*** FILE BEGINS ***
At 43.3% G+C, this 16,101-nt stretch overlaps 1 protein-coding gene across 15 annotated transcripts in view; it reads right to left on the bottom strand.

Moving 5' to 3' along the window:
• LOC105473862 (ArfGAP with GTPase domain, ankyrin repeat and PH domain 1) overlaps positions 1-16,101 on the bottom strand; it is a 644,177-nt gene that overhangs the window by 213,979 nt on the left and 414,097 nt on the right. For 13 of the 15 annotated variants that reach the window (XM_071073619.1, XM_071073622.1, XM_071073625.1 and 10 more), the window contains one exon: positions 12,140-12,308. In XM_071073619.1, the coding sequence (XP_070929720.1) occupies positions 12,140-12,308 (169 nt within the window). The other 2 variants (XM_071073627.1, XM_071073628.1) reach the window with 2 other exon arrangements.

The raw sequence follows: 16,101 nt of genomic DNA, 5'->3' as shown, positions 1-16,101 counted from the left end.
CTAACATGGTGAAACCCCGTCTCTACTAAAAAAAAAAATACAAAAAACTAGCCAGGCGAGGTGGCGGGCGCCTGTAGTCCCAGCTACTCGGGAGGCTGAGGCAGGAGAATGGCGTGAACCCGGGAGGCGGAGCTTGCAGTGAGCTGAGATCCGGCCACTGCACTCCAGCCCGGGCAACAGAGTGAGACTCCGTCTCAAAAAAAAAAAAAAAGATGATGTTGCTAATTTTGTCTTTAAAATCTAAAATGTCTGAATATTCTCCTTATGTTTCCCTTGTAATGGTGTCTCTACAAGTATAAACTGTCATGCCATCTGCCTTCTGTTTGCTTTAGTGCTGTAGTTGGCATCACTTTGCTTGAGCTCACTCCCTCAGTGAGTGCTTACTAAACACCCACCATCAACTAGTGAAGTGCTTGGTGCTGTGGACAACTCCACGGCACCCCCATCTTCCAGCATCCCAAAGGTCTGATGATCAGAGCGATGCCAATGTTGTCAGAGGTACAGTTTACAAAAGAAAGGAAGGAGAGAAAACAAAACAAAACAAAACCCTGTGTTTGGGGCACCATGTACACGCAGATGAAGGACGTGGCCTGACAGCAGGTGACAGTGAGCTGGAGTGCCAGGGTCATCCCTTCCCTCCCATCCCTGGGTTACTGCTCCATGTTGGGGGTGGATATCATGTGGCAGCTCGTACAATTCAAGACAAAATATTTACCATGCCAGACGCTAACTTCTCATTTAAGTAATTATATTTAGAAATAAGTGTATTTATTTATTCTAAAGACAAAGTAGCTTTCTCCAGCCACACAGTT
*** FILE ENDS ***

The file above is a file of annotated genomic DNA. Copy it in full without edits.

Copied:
At 43.3% G+C, this 16,101-nt stretch overlaps 1 protein-coding gene across 15 annotated transcripts in view; it reads right to left on the bottom strand.

Moving 5' to 3' along the window:
• LOC105473862 (ArfGAP with GTPase domain, ankyrin repeat and PH domain 1) overlaps positions 1-16,101 on the bottom strand; it is a 644,177-nt gene that overhangs the window by 213,979 nt on the left and 414,097 nt on the right. For 13 of the 15 annotated variants that reach the window (XM_071073619.1, XM_071073622.1, XM_071073625.1 and 10 more), the window contains one exon: positions 12,140-12,308. In XM_071073619.1, the coding sequence (XP_070929720.1) occupies positions 12,140-12,308 (169 nt within the window). The other 2 variants (XM_071073627.1, XM_071073628.1) reach the window with 2 other exon arrangements.

The raw sequence follows: 16,101 nt of genomic DNA, 5'->3' as shown, positions 1-16,101 counted from the left end.
CTAACATGGTGAAACCCCGTCTCTACTAAAAAAAAAAATACAAAAAACTAGCCAGGCGAGGTGGCGGGCGCCTGTAGTCCCAGCTACTCGGGAGGCTGAGGCAGGAGAATGGCGTGAACCCGGGAGGCGGAGCTTGCAGTGAGCTGAGATCCGGCCACTGCACTCCAGCCCGGGCAACAGAGTGAGACTCCGTCTCAAAAAAAAAAAAAAAGATGATGTTGCTAATTTTGTCTTTAAAATCTAAAATGTCTGAATATTCTCCTTATGTTTCCCTTGTAATGGTGTCTCTACAAGTATAAACTGTCATGCCATCTGCCTTCTGTTTGCTTTAGTGCTGTAGTTGGCATCACTTTGCTTGAGCTCACTCCCTCAGTGAGTGCTTACTAAACACCCACCATCAACTAGTGAAGTGCTTGGTGCTGTGGACAACTCCACGGCACCCCCATCTTCCAGCATCCCAAAGGTCTGATGATCAGAGCGATGCCAATGTTGTCAGAGGTACAGTTTACAAAAGAAAGGAAGGAGAGAAAACAAAACAAAACAAAACCCTGTGTTTGGGGCACCATGTACACGCAGATGAAGGACGTGGCCTGACAGCAGGTGACAGTGAGCTGGAGTGCCAGGGTCATCCCTTCCCTCCCATCCCTGGGTTACTGCTCCATGTTGGGGGTGGATATCATGTGGCAGCTCGTACAATTCAAGACAAAATATTTACCATGCCAGACGCTAACTTCTCATTTAAGTAATTATATTTAGAAATAAGTGTATTTATTTATTCTAAAGACAAAGTAGCTTTCTCCAGCCACACAGTT